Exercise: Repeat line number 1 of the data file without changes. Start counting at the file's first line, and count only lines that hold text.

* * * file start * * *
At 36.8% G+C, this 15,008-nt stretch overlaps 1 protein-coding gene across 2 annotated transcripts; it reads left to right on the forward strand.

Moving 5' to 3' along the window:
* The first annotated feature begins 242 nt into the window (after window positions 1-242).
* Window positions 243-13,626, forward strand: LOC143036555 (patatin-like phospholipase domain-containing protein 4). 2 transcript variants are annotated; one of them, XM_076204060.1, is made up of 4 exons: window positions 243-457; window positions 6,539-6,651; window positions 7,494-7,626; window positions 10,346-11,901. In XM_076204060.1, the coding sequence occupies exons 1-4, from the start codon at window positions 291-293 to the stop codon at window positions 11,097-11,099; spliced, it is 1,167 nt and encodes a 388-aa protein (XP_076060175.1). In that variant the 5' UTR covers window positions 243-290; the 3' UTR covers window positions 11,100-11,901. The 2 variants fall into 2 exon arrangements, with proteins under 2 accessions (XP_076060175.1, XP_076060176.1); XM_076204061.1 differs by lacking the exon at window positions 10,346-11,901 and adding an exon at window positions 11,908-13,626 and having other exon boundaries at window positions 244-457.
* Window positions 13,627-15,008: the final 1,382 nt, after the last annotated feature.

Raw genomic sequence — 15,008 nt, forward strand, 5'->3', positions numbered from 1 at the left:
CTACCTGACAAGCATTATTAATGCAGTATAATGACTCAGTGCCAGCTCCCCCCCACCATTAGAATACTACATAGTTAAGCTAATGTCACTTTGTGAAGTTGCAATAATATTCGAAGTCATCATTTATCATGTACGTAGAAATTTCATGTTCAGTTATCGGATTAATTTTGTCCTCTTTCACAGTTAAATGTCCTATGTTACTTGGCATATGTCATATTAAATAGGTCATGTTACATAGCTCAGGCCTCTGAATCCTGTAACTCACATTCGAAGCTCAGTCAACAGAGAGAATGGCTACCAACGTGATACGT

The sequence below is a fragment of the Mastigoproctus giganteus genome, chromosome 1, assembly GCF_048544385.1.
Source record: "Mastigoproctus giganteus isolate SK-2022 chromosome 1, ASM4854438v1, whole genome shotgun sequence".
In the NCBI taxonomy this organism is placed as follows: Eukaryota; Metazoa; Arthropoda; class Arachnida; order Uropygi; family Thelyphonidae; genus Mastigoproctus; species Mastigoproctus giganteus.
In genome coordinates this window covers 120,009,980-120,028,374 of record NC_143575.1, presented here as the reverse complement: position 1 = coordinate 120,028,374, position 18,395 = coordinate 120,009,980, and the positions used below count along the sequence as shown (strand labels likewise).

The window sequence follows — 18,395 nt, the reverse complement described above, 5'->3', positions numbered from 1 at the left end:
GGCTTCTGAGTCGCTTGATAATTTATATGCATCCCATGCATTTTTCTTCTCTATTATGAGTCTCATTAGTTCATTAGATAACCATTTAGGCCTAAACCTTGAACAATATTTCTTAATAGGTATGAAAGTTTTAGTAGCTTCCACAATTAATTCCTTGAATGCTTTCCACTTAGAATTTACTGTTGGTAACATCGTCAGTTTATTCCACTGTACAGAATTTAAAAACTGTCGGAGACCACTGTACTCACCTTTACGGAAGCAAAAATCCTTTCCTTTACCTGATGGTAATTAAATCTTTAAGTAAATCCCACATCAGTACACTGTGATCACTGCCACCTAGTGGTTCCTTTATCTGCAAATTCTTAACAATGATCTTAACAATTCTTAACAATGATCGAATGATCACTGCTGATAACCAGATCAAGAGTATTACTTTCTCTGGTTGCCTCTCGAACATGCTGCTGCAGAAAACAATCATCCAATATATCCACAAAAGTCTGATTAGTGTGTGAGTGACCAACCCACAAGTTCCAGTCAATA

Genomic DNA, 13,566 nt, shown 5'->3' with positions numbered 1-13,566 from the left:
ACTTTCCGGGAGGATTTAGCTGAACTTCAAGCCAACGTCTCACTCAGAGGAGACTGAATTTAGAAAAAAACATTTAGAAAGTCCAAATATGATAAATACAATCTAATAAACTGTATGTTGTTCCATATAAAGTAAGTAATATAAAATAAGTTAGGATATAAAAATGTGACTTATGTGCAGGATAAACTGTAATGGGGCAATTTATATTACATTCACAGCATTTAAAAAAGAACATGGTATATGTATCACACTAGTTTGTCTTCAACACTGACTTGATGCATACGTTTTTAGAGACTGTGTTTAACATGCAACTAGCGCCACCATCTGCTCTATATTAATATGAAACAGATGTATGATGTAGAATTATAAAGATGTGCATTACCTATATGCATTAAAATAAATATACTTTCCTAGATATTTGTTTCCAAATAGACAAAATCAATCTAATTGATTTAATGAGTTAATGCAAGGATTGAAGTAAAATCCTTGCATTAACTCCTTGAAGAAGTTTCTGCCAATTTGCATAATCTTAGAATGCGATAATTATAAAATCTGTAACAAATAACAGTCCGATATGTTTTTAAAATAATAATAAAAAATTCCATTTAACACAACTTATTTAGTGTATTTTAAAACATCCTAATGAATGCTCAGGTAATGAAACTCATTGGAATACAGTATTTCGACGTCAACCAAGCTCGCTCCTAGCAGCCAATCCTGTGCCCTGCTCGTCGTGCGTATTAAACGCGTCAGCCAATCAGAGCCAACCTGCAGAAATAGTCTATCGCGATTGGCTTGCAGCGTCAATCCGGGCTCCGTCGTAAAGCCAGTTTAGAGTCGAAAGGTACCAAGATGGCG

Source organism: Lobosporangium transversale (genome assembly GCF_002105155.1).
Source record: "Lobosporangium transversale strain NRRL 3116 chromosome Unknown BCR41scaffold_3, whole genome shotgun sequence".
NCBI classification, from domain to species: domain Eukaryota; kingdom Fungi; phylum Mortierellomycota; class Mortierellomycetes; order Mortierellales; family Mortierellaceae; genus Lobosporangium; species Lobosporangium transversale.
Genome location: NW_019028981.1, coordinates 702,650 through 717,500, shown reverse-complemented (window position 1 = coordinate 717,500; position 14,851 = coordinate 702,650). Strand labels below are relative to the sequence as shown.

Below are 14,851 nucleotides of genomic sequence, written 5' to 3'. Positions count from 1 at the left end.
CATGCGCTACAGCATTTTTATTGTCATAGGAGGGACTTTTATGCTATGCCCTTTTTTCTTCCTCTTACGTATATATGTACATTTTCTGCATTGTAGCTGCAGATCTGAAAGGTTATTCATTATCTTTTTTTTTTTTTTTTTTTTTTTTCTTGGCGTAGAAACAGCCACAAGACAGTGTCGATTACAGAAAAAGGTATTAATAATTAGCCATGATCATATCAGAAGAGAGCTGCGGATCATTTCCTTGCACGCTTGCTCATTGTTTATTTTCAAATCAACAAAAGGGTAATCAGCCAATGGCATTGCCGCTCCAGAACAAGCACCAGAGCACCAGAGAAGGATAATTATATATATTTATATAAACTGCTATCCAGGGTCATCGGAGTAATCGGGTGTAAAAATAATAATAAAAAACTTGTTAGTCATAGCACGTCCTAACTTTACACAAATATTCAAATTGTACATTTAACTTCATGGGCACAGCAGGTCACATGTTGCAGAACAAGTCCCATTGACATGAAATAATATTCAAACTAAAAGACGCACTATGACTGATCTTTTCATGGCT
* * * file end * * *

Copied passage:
At 36.8% G+C, this 15,008-nt stretch overlaps 1 protein-coding gene across 2 annotated transcripts; it reads left to right on the forward strand.